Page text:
The following stories appear in full on Today's Vidyya Medical News Service Web site.
Today's Vidyya presents a set of resources designed to help professionals deal with youth violence. A review of these resources seemed appropriate after Monday's school shooting in Santee, California.
The National Institute of Mental Health has joined with other Federal agencies to address the issue of reducing school violence and assisting children who have been victims of or witnesses to violent events. Recent nationally reported school shootings such as those that occurred in Santee, California; Bethel, Alaska; Pearl, Mississippi; West Paducah, Kentucky; Jonesboro, Arkansas; Edinboro, Pennsylvania; Springfield, Oregon; and Littleton, Colorado have shocked the country. Many questions are being asked about how these tragedies could have been prevented, how those directly involved can be helped, and how such events can be avoided in the future.
For more information: Helping Children And Adolescents Cope With Violence And Disasters
Many federal agencies actively address the problem of violence in schools by acquiring and disseminating information about school violence and supporting strategies that work to reduce violence. An inventory of federal activities addressing violence in schools was created through the collaborative effort of many federal agencies and offices is available for you to download in today's Vidyya. It is designed to facilitate the coordination of federal school violence prevention activities and enhance collaboration on future projects. By describing these activities and projects, this inventory will also help those
interested to better understand federal activities addressing violence in schools.
For more information: Inventory Of Federal Activities Addressing Violence In Schools
This is a time of high concern about violent behavior by young people. As a nation, we are in a period of reflection as to what can be done to stem this tide. The NIMH is currently involved in a "taking stock" activity to guide research into the areas where questions exist, with a special emphasis on identifying when and how to intervene. Youth violence is a complex problem and will require complex solutions. There is a natural desire to develop a "child violence" profile, but this not only risks a negative label on a child, but also risks missing the quiet, troubled child with a series of problems, who may actually become the most violent.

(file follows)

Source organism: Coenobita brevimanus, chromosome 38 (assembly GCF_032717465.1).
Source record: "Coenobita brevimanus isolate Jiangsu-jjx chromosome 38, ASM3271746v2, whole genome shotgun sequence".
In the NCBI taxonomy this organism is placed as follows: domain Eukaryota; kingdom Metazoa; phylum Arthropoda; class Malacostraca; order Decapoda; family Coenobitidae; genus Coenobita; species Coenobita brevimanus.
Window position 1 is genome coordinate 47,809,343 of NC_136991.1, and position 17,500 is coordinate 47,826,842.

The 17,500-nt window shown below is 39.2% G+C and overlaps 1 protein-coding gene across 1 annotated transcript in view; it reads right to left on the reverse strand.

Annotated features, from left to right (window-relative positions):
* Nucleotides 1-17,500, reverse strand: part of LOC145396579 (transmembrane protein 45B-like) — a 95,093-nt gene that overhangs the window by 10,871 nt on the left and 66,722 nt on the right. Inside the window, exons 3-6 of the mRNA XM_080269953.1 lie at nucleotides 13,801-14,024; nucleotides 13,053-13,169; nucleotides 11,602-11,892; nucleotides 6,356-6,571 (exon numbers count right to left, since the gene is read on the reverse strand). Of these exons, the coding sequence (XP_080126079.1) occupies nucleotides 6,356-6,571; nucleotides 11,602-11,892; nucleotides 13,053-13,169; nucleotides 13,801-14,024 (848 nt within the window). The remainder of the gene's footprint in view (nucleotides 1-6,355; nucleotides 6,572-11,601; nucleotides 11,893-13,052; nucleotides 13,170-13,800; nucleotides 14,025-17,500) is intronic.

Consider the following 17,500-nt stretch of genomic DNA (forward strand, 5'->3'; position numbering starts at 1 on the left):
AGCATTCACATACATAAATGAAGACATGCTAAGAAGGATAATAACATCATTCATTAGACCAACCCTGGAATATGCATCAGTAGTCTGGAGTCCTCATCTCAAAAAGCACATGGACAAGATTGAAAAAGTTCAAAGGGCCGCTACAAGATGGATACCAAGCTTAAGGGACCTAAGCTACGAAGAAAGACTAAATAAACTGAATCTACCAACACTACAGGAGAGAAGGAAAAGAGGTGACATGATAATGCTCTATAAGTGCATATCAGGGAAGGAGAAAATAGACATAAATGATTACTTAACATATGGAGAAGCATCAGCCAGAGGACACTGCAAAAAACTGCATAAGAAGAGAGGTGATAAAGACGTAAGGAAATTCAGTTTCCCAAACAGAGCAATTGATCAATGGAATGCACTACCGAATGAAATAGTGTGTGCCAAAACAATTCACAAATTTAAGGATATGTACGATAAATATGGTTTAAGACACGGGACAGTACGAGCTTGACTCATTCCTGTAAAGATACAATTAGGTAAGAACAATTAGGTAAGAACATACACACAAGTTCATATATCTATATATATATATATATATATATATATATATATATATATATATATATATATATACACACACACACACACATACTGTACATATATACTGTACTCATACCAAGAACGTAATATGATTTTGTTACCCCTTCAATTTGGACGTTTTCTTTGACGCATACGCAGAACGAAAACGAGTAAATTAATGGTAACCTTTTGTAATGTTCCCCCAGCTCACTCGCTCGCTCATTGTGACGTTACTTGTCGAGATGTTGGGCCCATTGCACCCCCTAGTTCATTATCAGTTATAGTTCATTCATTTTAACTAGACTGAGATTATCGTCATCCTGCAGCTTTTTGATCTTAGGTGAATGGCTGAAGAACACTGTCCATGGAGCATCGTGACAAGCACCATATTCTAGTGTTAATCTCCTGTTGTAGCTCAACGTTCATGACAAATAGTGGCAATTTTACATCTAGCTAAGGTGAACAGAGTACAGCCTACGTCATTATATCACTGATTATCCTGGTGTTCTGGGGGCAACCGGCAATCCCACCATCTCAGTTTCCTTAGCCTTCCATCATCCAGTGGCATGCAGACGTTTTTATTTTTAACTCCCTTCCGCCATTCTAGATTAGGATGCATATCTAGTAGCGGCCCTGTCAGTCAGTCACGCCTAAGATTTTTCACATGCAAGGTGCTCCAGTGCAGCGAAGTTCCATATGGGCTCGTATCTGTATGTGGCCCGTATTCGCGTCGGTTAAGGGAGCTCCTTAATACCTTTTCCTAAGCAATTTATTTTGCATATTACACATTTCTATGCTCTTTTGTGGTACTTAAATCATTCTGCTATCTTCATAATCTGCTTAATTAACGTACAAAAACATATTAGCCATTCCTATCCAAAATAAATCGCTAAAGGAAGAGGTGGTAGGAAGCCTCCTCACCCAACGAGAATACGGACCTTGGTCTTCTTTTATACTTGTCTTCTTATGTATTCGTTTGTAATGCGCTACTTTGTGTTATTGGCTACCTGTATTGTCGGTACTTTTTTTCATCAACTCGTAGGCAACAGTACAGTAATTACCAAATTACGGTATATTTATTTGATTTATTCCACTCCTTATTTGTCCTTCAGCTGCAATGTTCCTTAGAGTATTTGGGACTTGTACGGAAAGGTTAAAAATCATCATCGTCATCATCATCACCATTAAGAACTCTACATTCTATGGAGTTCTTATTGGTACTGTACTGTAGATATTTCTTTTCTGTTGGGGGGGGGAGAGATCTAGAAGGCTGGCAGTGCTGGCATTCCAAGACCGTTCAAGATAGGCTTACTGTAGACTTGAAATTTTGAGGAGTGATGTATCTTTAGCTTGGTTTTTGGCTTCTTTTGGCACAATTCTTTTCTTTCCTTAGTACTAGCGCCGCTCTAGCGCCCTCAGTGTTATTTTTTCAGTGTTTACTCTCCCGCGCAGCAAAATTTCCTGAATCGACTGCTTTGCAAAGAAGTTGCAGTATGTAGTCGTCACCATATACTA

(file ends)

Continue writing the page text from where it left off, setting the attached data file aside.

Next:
For more information: Child And Adolescent Violence Research At The NIMH
Arguments are waged as to the management of children who attempt suicide, commit crimes or even those who are abandoned and neglected. Our society has impoverished resources to answer such questions and while some hospitals are available, all too often the answer is prison. Research has demonstrated, however, that children do not need to be hospitalized or incarcerated to get the help they need. A home-based model of therapy, called Multisystemic Therapy or MST, offers treatment services to young people and their families in their homes.
For more information: Youth In A Difficult World
The newfound appreciation of the dynamic nature of the teen brain is emerging from MRI (magnetic resonance imaging) studies that scan a child's brain every two years, as he or she grows up. Individual brains differ enough that only broad generalizations can be made from comparisons of different individuals at different ages. But following the same brains as they mature allows scientists a much finer-grained view into developmental changes. In the first such longitudinal study of 145 children and adolescents, reported in l999, NIMH's Dr. Judith Rapoport and colleagues were surprised to discover a second wave of overproduction of gray matter, the thinking part of the brain-neurons and their branch-like extensions-just prior to puberty.
For more information: Teenage Brain: A Work In Progress
Today's Vidyya articles are:
As always, we hope you enjoy the issue.